The video confronts the 31-year-old artist’s frustration head-on, and does so in a way that passes the baton of her burden to the viewer. “I wanted the video to make the viewer experience this uncomfortable feeling,” she said in a statement. The visceral feature cuts to different spaces – her office, her home, even a mountain – that seem to cut Myers off from living her own life and rather controls everything she does.
Having her hair tucked behind her ear by a man, Myers petitions in the first verse, “Tell me how to fight this war.” According to the video's director Clara Aronavich, Myers' need to breathe mimics the plea of women everywhere: “In ‘Numb,’ I interpret Meg’s sentiment as one of desperate pleading for space, for room to exist quietly and at her own pace in a culture that insists on so much of her and for her as a female.”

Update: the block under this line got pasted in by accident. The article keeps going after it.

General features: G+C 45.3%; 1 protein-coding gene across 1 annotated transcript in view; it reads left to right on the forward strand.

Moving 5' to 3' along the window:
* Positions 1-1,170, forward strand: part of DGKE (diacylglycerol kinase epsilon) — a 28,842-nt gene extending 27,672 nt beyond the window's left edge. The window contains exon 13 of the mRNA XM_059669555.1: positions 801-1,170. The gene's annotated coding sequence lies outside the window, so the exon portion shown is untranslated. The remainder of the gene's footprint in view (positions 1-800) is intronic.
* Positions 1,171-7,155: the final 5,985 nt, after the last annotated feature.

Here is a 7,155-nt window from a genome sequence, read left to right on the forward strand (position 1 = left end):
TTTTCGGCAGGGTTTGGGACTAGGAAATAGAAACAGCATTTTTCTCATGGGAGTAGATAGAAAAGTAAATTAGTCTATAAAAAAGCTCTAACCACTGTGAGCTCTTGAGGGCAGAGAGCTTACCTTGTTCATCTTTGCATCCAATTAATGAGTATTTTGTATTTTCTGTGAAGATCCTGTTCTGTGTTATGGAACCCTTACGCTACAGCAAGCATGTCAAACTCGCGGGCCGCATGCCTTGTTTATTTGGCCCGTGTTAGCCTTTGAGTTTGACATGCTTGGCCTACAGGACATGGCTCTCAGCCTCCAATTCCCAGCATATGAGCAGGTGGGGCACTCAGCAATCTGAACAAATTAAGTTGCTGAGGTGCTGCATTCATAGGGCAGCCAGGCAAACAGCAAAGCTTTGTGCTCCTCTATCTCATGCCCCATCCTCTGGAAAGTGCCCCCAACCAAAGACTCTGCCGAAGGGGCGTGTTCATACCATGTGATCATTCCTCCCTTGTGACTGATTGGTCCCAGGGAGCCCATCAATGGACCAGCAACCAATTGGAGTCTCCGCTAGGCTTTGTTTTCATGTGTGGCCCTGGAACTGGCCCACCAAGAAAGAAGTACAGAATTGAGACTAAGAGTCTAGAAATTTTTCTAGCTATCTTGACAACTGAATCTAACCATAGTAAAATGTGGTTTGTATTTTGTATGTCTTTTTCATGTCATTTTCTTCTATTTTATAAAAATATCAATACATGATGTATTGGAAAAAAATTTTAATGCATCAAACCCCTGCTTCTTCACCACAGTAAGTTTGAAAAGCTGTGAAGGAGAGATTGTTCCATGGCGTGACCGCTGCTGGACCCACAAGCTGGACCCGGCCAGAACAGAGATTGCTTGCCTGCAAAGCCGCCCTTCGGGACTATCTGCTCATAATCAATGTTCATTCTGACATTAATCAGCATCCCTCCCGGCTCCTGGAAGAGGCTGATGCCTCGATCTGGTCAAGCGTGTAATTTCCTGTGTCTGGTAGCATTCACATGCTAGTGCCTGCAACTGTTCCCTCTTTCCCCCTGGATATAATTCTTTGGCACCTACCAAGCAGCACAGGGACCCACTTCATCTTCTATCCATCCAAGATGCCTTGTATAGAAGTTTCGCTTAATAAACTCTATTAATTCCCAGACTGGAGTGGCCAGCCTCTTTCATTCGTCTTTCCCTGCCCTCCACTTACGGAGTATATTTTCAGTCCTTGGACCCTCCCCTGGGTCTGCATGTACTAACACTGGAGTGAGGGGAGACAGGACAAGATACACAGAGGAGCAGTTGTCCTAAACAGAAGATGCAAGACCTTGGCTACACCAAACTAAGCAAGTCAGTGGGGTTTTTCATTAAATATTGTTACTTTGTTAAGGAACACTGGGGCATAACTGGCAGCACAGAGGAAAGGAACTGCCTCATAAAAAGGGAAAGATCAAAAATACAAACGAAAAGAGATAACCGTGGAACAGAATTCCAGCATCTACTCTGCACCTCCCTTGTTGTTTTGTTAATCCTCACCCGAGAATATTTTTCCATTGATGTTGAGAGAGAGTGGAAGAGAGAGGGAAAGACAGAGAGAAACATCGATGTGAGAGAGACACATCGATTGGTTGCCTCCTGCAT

“Numb” in itself proves cathartic, but paired with its video component, the song’s essence appears to be didactic. Aronavich pulls from “Kontakthof,” a dance piece by Pina Bausch in which a woman is continually touched by men in suits: “So I decided to write an homage narrative that expands from Bausch’s conceit but that turns away from a purely gender-based backbone to a broader, societal one."
Check out “Numb” below.